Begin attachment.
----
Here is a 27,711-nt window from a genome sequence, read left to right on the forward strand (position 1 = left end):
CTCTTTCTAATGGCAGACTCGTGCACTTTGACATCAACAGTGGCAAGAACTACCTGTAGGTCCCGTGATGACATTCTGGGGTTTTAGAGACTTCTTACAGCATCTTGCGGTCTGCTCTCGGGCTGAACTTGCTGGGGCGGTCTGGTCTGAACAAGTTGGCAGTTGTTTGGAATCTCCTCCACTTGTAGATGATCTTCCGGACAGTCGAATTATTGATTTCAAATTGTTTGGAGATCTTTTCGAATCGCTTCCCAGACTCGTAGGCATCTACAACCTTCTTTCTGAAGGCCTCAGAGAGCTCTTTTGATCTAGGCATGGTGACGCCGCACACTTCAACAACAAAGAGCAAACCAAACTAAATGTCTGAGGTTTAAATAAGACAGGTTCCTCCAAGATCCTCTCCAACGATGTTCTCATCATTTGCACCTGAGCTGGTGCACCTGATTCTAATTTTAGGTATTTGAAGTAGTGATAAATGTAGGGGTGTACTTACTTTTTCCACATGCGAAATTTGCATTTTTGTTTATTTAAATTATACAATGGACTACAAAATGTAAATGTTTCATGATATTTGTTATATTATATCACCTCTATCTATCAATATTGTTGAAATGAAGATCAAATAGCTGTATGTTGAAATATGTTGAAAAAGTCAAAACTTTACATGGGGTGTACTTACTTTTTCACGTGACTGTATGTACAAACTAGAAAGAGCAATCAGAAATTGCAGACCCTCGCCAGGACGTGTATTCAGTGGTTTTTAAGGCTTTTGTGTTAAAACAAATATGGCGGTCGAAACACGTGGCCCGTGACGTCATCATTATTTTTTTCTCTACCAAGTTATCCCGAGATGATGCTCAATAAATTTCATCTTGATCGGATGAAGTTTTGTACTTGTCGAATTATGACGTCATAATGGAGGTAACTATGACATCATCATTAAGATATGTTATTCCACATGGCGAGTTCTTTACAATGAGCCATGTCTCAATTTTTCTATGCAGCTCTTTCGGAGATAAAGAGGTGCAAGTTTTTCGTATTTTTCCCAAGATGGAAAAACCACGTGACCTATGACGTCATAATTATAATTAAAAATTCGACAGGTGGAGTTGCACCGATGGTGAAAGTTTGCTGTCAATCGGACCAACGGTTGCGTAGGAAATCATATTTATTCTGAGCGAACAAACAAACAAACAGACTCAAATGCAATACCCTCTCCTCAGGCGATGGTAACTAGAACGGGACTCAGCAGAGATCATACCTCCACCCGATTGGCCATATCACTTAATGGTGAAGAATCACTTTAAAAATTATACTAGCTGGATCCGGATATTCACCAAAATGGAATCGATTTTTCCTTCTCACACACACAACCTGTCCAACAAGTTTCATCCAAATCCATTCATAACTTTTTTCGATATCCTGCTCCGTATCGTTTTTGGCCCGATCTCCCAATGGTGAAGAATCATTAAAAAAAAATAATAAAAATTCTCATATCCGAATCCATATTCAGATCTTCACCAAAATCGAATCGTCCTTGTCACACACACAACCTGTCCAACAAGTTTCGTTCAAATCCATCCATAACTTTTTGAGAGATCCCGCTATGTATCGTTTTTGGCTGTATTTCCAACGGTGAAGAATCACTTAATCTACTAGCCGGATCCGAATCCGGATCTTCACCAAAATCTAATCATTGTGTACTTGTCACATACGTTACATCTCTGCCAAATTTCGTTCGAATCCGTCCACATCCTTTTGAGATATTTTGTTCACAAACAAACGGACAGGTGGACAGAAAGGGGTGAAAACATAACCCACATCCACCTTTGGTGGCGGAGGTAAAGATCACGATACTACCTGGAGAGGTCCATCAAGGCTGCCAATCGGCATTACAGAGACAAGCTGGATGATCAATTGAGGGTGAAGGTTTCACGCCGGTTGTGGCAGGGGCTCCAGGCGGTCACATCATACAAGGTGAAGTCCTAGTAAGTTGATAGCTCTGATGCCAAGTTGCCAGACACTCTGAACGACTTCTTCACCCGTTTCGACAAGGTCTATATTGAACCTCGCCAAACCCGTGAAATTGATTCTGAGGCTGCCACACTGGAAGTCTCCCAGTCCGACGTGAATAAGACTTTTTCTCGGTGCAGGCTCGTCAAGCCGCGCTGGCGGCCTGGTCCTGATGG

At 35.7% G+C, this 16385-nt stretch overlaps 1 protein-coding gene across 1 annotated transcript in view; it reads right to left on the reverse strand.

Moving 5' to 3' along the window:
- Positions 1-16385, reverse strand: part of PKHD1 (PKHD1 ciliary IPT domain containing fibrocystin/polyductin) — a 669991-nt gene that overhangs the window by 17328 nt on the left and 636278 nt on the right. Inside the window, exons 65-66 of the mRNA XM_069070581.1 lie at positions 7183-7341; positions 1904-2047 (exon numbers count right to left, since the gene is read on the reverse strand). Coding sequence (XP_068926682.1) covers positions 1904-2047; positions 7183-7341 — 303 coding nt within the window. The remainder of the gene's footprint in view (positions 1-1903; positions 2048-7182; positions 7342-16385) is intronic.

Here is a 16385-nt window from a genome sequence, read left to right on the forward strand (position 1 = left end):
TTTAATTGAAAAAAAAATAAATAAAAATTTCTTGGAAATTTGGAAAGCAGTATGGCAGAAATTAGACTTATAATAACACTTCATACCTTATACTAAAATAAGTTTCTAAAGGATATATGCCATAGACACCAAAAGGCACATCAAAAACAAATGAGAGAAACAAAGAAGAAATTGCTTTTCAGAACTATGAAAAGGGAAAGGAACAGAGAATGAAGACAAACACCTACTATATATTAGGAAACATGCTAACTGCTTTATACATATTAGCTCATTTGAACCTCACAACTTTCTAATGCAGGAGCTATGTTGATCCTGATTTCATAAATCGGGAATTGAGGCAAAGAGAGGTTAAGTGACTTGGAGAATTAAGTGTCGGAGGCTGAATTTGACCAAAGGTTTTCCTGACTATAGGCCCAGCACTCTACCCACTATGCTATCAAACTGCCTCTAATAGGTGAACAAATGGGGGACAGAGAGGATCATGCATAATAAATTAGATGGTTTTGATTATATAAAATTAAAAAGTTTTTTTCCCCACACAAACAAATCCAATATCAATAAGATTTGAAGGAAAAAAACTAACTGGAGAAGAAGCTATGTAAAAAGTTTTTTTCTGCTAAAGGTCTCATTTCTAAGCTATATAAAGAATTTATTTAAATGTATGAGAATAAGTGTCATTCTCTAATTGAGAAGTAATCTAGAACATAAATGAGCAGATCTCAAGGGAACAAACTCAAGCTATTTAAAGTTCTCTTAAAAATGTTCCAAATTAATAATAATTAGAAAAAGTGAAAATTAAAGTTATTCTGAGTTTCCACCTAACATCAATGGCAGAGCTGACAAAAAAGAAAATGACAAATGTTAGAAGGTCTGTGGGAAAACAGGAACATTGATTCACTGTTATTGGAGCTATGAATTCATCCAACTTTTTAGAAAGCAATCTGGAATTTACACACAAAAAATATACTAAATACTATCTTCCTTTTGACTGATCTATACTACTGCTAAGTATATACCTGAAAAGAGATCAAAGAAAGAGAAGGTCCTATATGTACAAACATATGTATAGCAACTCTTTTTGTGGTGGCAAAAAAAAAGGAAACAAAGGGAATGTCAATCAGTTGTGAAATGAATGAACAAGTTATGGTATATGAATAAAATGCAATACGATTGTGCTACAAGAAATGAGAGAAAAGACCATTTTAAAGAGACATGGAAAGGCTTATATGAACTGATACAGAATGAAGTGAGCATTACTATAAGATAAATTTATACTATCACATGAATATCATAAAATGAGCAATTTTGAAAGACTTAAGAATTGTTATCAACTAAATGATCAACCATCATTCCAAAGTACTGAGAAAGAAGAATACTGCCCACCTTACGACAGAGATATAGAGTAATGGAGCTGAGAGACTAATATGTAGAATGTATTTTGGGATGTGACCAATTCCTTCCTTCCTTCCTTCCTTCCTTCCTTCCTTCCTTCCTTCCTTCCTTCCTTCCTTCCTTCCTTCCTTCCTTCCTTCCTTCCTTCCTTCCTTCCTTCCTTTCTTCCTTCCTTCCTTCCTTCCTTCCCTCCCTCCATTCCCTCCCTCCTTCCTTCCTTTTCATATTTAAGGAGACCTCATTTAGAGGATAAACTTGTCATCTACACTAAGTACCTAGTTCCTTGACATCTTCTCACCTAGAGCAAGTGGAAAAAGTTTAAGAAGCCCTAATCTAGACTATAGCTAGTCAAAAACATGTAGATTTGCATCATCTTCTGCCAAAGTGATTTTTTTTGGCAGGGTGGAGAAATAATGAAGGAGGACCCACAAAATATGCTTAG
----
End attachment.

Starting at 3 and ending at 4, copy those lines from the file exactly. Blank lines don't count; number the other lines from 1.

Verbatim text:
At 35.7% G+C, this 16385-nt stretch overlaps 1 protein-coding gene across 1 annotated transcript in view; it reads right to left on the reverse strand.

Moving 5' to 3' along the window: